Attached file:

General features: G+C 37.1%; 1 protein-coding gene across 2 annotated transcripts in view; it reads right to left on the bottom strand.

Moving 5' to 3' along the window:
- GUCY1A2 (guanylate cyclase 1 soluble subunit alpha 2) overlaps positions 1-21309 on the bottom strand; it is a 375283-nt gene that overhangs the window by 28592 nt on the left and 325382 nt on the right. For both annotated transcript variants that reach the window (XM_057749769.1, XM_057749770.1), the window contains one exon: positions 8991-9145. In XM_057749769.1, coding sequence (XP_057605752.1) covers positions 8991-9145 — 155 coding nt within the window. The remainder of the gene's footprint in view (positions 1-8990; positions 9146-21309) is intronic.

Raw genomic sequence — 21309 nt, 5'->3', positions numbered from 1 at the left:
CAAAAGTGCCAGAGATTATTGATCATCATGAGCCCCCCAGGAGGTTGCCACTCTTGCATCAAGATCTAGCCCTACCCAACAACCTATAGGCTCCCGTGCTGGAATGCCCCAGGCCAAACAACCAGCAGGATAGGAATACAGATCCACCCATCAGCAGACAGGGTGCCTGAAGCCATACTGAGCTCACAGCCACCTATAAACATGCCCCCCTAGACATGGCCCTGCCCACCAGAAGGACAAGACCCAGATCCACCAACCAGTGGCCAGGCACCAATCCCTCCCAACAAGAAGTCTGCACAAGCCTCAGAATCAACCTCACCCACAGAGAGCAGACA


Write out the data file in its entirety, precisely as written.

General features: G+C 37.1%; 1 protein-coding gene across 2 annotated transcripts in view; it reads right to left on the bottom strand.

Moving 5' to 3' along the window:
- GUCY1A2 (guanylate cyclase 1 soluble subunit alpha 2) overlaps positions 1-21309 on the bottom strand; it is a 375283-nt gene that overhangs the window by 28592 nt on the left and 325382 nt on the right. For both annotated transcript variants that reach the window (XM_057749769.1, XM_057749770.1), the window contains one exon: positions 8991-9145. In XM_057749769.1, coding sequence (XP_057605752.1) covers positions 8991-9145 — 155 coding nt within the window. The remainder of the gene's footprint in view (positions 1-8990; positions 9146-21309) is intronic.

Raw genomic sequence — 21309 nt, 5'->3', positions numbered from 1 at the left:
CAAAAGTGCCAGAGATTATTGATCATCATGAGCCCCCCAGGAGGTTGCCACTCTTGCATCAAGATCTAGCCCTACCCAACAACCTATAGGCTCCCGTGCTGGAATGCCCCAGGCCAAACAACCAGCAGGATAGGAATACAGATCCACCCATCAGCAGACAGGGTGCCTGAAGCCATACTGAGCTCACAGCCACCTATAAACATGCCCCCCTAGACATGGCCCTGCCCACCAGAAGGACAAGACCCAGATCCACCAACCAGTGGCCAGGCACCAATCCCTCCCAACAAGAAGTCTGCACAAGCCTCAGAATCAACCTCACCCACAGAGAGCAGACA